Francis I, Holy Roman Emperor
Francis I (German: Franz Stefan; Italian: Francesco Stefano; English: Francis Stephen; 8 December 1708 – 18 August 1765) was Holy Roman Emperor and Grand Duke of Tuscany, though his wife effectively executed the real powers of those positions. With his wife, Maria Theresa, he was the founder of the Habsburg-Lorraine dynasty. From 1728 until 1737 he was Duke of Lorraine. In 1737, Lorraine became managed by France under terms resulting from the War of the Polish Succession. Francis and House of Lorraine received the Grand Duchy of Tuscany in the peace treaty that ended that war. After taking the throne of the Holy Roman Empire, the return of the ancestral duchy of Lorraine went nominally to his brother Prince Charles Alexander of Lorraine (who was however engaged in ruling the Austrian Netherlands), until succession under derivate house alliances resulted in Lorraine's annexation to France in 1766.
He was connected with the Habsburgs through his grandmother Eleonor, daughter of Emperor Ferdinand III, and wife of Charles Leopold of Lorraine, his grandfather. He was very close to his brother and sister Anne Charlotte.
Emperor Charles VI favored the family, who, besides being his cousins, had served the house of Austria with distinction. He had designed to marry his daughter Maria Theresa to Francis' older brother Leopold Clement. On Leopold Clement's death, Charles adopted the younger brother as his future son-in-law. Francis was brought up in Vienna with Maria Theresa with the understanding that they were to be married, and a real affection arose between them.
At the age of 15, when he was brought to Vienna, he was established in the Silesian Duchy of Teschen, which had been mediatized and granted to his father by the emperor in 1722. Francis Stefan of Lorraine succeeded his father as Duke of Lorraine in 1729. In 1731 he was initiated into freemasonry (Grand Lodge of England) at a specially convened lodge in The Hague at the house of the British Ambassdor, Philip Stanhope, 4th Earl of Chesterfield. During a subsequent visit to England, Francis was made a Master Mason at another specially convened lodge at Houghton Hall, the Norfolk estate of British Prime Minister Robert Walpole.
Maria Theresa arranged for Francis to become "Lord Lieutenant" (locumtenens) of Hungary in 1732. He was not excited about this position, but Maria wanted him closer to her. In June 1732 he agreed to go to Pressburg.
When the War of the Polish Succession broke out in 1733, France used it as an opportunity to seize Lorraine, since France's prime minister, Cardinal Fleury, was concerned that, as a Habsburg possession, it would bring Austrian power too close to France.
A preliminary peace was concluded in October 1735 and ratified in the Treaty of Vienna in November 1738. Under its terms, Stanisław I, the father-in-law of King Louis XV and the losing claimant to the Polish throne, received Lorraine, while Francis, in compensation for his loss, was made heir to the Grand Duchy of Tuscany, which he would inherit in 1737.
Although fighting stopped after the preliminary peace, the final peace settlement had to wait until the death of the last Medici Grand Duke of Tuscany, Gian Gastone in 1737, to allow the territorial exchanges provided for by the peace settlement to go into effect.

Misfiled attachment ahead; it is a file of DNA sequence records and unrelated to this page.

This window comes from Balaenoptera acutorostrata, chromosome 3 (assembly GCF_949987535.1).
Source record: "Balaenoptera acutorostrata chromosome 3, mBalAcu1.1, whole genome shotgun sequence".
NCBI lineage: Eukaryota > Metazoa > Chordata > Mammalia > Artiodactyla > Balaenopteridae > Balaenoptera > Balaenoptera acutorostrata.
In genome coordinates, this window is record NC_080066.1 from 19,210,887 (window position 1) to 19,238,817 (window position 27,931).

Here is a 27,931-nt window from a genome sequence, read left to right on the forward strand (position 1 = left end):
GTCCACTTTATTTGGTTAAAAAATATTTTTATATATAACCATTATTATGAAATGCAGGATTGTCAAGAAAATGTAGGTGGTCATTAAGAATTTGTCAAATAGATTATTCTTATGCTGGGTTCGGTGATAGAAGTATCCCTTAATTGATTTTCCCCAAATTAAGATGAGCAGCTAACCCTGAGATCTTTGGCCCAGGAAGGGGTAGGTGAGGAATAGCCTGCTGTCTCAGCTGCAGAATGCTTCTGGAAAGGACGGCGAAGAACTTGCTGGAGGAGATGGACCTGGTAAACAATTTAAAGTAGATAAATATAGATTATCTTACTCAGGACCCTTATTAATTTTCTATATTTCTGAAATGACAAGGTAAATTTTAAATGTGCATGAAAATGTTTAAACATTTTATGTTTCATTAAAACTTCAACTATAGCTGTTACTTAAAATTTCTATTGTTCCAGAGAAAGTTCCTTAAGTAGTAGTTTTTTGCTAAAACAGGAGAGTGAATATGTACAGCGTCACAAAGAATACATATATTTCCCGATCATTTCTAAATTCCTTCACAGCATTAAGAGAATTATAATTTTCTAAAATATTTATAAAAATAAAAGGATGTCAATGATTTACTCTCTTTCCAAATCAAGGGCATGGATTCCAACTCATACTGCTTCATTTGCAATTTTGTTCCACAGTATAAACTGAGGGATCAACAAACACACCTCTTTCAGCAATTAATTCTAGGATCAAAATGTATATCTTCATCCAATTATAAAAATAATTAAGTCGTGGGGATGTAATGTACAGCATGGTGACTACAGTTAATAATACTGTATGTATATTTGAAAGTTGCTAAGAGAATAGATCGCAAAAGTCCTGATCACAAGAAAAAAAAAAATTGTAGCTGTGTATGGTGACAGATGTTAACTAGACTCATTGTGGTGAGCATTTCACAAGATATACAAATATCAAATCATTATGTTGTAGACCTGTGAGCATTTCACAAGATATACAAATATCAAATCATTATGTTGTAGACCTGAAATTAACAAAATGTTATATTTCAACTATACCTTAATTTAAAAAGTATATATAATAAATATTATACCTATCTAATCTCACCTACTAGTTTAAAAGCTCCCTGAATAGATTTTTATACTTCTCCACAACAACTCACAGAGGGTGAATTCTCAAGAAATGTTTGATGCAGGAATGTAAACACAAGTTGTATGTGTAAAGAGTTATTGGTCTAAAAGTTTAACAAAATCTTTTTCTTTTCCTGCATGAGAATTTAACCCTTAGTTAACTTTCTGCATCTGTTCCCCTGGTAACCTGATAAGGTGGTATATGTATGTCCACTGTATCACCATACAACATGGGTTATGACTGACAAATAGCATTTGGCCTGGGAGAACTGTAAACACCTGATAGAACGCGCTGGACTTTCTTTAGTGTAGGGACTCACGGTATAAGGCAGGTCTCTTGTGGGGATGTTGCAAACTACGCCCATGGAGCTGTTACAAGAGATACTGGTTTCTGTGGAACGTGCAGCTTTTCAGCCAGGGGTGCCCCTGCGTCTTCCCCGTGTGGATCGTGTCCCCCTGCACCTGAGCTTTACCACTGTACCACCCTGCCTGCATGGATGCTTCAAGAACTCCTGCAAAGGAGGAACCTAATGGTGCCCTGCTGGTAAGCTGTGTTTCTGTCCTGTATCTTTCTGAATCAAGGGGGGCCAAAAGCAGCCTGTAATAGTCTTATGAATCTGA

In March 1736 the Emperor persuaded Francis, his future son-in-law, to secretly exchange Lorraine for the Grand Duchy of Tuscany. France had demanded that Maria Theresa's fiancé surrender his ancestral Duchy of Lorraine to accommodate the deposed King of Poland. The Emperor considered other possibilities (such as marrying her to the future Charles III of Spain) before announcing the engagement of the couple. If something were to go wrong, Francis would become governor of the Austrian Netherlands.
Elisabeth of Parma had also wanted the Grand Duchy of Tuscany for her son Charles III of Spain; Gian Gastone de' Medici was childless and was related to Elisabeth via her great grandmother Margherita de' Medici. As a result Elisabeth son's could claim by right of being a descendant of Margherita.
On January 31, 1736 Francis had agreed to marry Maria Theresa. He hesitated three times (and laid down the feather before signing). Especially his mother Élisabeth Charlotte d'Orléans and his brother Prince Charles Alexander of Lorraine were against the loss of Lorraine. On February 1, Maria Theresa sent Francis a letter: she would withdraw from her future reign, when a male successor for her father appeared.
They married on February 12 in the Augustinian Church, Vienna. The wedding was held on February 14, 1736. The (secret) treaty between the Emperor and Francis was signed on May 4, 1736. In January 1737, the Spanish troops withdrew from Tuscany, and were replaced by 6,000 Austrians. On January 24, 1737 Francis received Tuscany from his father-in-law. Until then, Maria Theresa was Duchess of Lorraine.
Gian Gastone de' Medici, who died on 9 July 1737, was the second cousin of Francis. In June 1737 Francis went to Hungary again to fight against the Turks. In October 1738 he was back in Vienna. On December 17, 1738 the couple travelled south, accompanied by his brother Charles to visit Florence for three months. They arrived on January 20, 1739.
In 1744 Francis' brother Charles married a younger sister of Maria Theresa, Archduchess Maria Anna of Austria (1718–1744). In 1744 Charles became governor of the Austrian Netherlands, a post he held until his death in 1780.
Francis was well content to leave the wielding of power to his able wife. He had a natural fund of good sense and brilliant business capacity and was a useful assistant to Maria Theresa in the laborious task of governing the complicated Austrian dominions, but he was not active in politics. However, his wife left him in charge of the financial affairs, which he managed well until his death. Heavily indebted and on the verge of bankruptcy at the end of the seven years war, the Austrian Empire was in a better financial condition than France or England in the 1780s. He also took a great interest in the natural sciences. He was a member of the Freemasons.